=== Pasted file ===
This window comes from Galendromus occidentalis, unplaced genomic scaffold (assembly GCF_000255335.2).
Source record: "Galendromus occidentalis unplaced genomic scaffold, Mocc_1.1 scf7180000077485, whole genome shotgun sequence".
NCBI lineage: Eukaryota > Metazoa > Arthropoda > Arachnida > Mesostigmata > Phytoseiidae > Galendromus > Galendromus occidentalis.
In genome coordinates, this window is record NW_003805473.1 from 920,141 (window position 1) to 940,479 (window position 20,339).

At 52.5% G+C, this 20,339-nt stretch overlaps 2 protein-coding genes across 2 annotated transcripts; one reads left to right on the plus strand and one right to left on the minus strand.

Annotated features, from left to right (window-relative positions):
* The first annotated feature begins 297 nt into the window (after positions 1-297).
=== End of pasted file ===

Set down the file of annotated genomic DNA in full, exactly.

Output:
This window comes from Galendromus occidentalis, unplaced genomic scaffold (assembly GCF_000255335.2).
Source record: "Galendromus occidentalis unplaced genomic scaffold, Mocc_1.1 scf7180000077485, whole genome shotgun sequence".
NCBI lineage: Eukaryota > Metazoa > Arthropoda > Arachnida > Mesostigmata > Phytoseiidae > Galendromus > Galendromus occidentalis.
In genome coordinates, this window is record NW_003805473.1 from 920,141 (window position 1) to 940,479 (window position 20,339).

At 52.5% G+C, this 20,339-nt stretch overlaps 2 protein-coding genes across 2 annotated transcripts; one reads left to right on the plus strand and one right to left on the minus strand.

Annotated features, from left to right (window-relative positions):
* The first annotated feature begins 297 nt into the window (after positions 1-297).